Apple's iMessage flaw offers a warning: Zero-day flaws have become more common. But there's good reason for people not to worry — as long as they update their devices.
It’s not just you. Emergency software patches, in which users are pushed to immediately update phones and computers because hackers have figured out some novel way to break in, are becoming more common.
Researchers raised the alarm Monday about a big one: The Israeli spyware company NSO Group, which sells programs for governments to remotely take over people’s smartphones and computers, had figured out a new way into practically any Apple device by sending a fake GIF through iMessage. The only way to guard against it is to install Apple’s emergency software update.
Such emergency vulnerabilities are called “zero days” — a reference to the fact that they’re such an urgent vulnerability in a program that software engineers have zero days to write a patch for it. Against a hacker with the right zero day, there is nothing consumers can do other than wait for software updates or ditch devices altogether.
Once considered highly valuable cyberweapons held mostly by elite government hackers, publicly disclosed zero-day exploits are on a sharp rise. Project Zero, a Google team devoted to identifying and cataloging zero days, has tallied 44 this year alone where hackers had likely discovered them before researchers did. That’s already a sharp rise from last year, which saw 25. The number has increased every year since 2018.
Katie Moussouris, founder and CEO of Luta Security, a company that connects cybersecurity researchers and companies with vulnerabilities, said that the rise in zero days is thanks to the ad hoc way that software is usually programmed, which often treats security as an afterthought.
“It was absolutely inevitable,” she said. “We’ve never addressed the root cause of all of these vulnerabilities, which is not building security in from the ground up.”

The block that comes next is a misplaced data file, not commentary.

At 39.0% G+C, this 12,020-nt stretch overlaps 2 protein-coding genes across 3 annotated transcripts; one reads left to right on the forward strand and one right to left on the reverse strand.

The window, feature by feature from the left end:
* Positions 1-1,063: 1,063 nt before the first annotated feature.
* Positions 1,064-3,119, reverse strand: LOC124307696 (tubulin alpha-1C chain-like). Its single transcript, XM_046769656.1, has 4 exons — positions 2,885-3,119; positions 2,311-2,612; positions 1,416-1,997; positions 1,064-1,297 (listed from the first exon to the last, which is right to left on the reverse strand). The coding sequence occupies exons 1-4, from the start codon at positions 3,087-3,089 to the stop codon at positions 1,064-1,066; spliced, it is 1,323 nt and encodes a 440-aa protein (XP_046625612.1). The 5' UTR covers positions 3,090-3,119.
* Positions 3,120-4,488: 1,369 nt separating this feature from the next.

But almost paradoxically, the rise in zero days reflects an online world in which certain individuals are more vulnerable, but most are actually safer from hackers.
The Citizen Lab, the University of Toronto’s cybersecurity research hub that discovered Monday’s vulnerability, only saw it because it was examining a Saudi Arabian dissident’s iPhone. And the lab was inclined to look for it because it has repeatedly found Saudi Arabia using NSO’s spyware to target the kingdom’s dissidents, including associates of the slain Washington Post columnist Jamal Khashoggi.
But while people targeted by the Saudi Arabian government would need to be on extremely high alert, most individuals might actually be safer. Because major operating software tends to have better security stopgaps in place, it means hackers often have to acquire and use one or more zero-day exploits to fully gain control of people’s smartphone, Maddie Stone, a Project Zero security researcher, said.
Most people have more to be concerned about by the sizable data leaks from private companies.
“A big range of people don’t have to worry about [zero days] on a day to day basis,” Stone said in a phone call. “This would feel counterintuitive to most, but seeing the number of zero days rise is actually in response to increased security defenses being deployed at a much larger scale.”
Of course, users still need to update their phones to have that safety, especially because news of a new zero day might inspire more hackers to reverse engineer how to get into any phone that’s running an older version of their operating system.
“I do believe more of us in the public need to be worried,” Stone said. Because while fewer people may be hacked, “those instances of zero day attacks tend to have a much larger impact.”Internet Explorer Channel Network